Momentum in the Philippines, Asia's second-fastest growing economy, may dwindle in coming months as Citigroup warns of a potential slowdown in a key growth driver: remittances.
Remittances from overseas Filipino workers (OFWs) make up nearly 10 percent of Philippine gross domestic product (GDP) and hit an all-time record high of $26.9 billion in December.
But weakness in "third currencies," or major currencies excluding the greenback, such as the Japanese yen, Australian dollar or euro, could restrain future remittance growth, warned Jun Trinidad, economist at Citigroup, in a recent report.
Those "third currencies" have all weakened sharply against a broad range of currencies in recent months, including the Philippine peso, making for a tough foreign exchange trade for OFWs in those countries, Trinidad noted, adding that those currencies are expected to weaken even further ahead.
"Since prospects for JPY, EUR and other third currencies are expected to weaken substantially against the U.S. dollar by more than the Philippine peso, a portion of remittances, particularly from OFW earnings in non-USD currencies, faces material downside risk," Trinidad explained.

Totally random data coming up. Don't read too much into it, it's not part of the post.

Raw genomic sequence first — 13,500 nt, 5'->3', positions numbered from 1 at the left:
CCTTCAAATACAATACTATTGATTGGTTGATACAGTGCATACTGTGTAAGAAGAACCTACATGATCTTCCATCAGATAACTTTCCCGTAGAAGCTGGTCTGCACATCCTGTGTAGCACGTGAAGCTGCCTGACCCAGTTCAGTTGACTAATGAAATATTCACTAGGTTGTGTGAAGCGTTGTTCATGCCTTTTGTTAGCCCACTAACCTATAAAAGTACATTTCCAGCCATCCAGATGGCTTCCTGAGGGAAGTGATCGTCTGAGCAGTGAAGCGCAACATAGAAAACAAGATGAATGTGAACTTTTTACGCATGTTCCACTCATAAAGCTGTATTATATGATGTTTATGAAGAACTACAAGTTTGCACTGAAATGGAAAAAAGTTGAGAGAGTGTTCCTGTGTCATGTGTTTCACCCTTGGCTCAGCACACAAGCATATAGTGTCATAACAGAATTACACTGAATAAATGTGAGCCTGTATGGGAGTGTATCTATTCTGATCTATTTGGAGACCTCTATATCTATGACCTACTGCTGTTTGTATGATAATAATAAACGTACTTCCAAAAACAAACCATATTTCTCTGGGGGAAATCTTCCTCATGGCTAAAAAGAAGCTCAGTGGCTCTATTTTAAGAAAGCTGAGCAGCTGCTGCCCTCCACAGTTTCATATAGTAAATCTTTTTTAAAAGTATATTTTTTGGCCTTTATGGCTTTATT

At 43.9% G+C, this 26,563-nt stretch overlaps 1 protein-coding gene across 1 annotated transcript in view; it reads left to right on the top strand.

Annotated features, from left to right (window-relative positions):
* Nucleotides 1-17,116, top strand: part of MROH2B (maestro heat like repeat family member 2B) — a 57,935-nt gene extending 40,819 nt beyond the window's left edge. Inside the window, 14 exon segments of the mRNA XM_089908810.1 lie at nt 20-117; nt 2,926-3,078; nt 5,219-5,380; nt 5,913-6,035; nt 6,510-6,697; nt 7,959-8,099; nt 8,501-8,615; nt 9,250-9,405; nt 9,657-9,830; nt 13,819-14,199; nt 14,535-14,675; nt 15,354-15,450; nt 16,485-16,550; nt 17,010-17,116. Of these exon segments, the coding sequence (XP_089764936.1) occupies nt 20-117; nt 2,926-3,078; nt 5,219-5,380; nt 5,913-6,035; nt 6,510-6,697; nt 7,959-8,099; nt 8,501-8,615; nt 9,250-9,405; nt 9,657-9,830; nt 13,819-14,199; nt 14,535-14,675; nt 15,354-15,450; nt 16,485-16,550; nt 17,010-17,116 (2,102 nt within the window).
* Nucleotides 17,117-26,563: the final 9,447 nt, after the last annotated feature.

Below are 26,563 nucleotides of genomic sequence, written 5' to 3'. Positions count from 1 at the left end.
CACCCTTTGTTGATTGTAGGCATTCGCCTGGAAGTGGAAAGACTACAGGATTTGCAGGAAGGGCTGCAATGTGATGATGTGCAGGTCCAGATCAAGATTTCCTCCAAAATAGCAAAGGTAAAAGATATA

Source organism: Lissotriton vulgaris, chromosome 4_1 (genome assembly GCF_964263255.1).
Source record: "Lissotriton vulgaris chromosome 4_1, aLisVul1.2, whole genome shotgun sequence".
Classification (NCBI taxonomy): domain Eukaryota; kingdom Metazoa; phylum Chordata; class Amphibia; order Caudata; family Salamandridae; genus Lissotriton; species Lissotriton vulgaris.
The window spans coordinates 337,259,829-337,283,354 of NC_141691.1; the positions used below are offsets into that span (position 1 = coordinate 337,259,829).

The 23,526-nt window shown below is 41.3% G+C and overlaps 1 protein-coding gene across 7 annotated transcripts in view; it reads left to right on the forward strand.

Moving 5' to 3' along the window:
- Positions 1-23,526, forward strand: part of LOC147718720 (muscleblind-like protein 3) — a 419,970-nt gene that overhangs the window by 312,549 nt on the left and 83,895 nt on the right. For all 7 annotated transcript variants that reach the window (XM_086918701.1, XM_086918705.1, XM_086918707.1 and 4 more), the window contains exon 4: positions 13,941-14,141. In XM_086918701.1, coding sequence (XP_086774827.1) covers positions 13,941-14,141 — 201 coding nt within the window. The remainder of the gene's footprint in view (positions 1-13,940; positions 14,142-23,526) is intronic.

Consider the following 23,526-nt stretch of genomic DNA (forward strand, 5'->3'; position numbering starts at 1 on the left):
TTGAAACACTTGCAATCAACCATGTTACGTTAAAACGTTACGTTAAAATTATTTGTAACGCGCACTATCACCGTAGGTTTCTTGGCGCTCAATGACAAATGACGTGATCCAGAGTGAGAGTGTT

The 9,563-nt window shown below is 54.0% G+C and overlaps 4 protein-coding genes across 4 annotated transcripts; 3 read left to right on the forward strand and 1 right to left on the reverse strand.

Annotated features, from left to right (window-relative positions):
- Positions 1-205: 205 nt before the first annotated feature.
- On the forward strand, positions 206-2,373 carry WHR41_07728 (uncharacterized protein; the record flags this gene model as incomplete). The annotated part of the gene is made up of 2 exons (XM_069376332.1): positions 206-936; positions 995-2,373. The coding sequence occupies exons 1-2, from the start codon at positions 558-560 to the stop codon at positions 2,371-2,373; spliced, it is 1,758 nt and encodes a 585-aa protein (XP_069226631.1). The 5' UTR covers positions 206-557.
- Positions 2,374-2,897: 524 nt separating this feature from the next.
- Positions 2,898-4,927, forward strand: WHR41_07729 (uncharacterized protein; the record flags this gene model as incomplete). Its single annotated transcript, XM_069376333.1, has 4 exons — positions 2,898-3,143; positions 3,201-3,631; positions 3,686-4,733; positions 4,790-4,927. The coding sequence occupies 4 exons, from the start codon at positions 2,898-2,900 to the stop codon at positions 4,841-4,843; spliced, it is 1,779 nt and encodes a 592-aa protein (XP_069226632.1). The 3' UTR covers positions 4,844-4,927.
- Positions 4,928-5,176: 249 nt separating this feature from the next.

Over the past three months, the peso strengthened nearly 12 percent against the Aussie, 10 percent against the euro and 4 percent against the yen. Citigroup estimates that a 1 percent appreciation of the peso against the yen potentially lowers remittances from Japan by 1.6 percent, while a 1 percent rise against the euro decreases remittances from Europe by 1.3 percent.
"Remittances from Europe (three-year average share of 16 percent of total) and Japan (three- year average share of 4.2 percent) are vulnerable to currency risk since these flows are converted to U.S. dollars through banking channels," Trinidad said.